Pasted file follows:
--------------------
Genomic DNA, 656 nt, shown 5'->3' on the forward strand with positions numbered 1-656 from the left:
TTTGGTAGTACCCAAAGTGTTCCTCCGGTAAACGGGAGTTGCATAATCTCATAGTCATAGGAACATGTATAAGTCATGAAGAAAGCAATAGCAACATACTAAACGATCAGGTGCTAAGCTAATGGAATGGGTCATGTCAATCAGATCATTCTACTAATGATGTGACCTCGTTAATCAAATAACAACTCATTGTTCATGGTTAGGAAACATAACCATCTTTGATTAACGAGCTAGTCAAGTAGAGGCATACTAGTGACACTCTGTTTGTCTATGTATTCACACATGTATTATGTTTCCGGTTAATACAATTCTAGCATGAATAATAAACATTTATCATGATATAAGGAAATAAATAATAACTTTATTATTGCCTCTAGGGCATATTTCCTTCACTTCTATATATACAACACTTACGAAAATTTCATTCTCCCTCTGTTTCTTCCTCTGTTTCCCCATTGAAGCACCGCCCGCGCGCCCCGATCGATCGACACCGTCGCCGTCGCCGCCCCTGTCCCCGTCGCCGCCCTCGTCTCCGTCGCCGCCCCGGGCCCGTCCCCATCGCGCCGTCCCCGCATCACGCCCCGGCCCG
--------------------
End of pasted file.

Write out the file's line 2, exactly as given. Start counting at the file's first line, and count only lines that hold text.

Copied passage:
TTTGGTAGTACCCAAAGTGTTCCTCCGGTAAACGGGAGTTGCATAATCTCATAGTCATAGGAACATGTATAAGTCATGAAGAAAGCAATAGCAACATACTAAACGATCAGGTGCTAAGCTAATGGAATGGGTCATGTCAATCAGATCATTCTACTAATGATGTGACCTCGTTAATCAAATAACAACTCATTGTTCATGGTTAGGAAACATAACCATCTTTGATTAACGAGCTAGTCAAGTAGAGGCATACTAGTGACACTCTGTTTGTCTATGTATTCACACATGTATTATGTTTCCGGTTAATACAATTCTAGCATGAATAATAAACATTTATCATGATATAAGGAAATAAATAATAACTTTATTATTGCCTCTAGGGCATATTTCCTTCACTTCTATATATACAACACTTACGAAAATTTCATTCTCCCTCTGTTTCTTCCTCTGTTTCCCCATTGAAGCACCGCCCGCGCGCCCCGATCGATCGACACCGTCGCCGTCGCCGCCCCTGTCCCCGTCGCCGCCCTCGTCTCCGTCGCCGCCCCGGGCCCGTCCCCATCGCGCCGTCCCCGCATCACGCCCCGGCCCG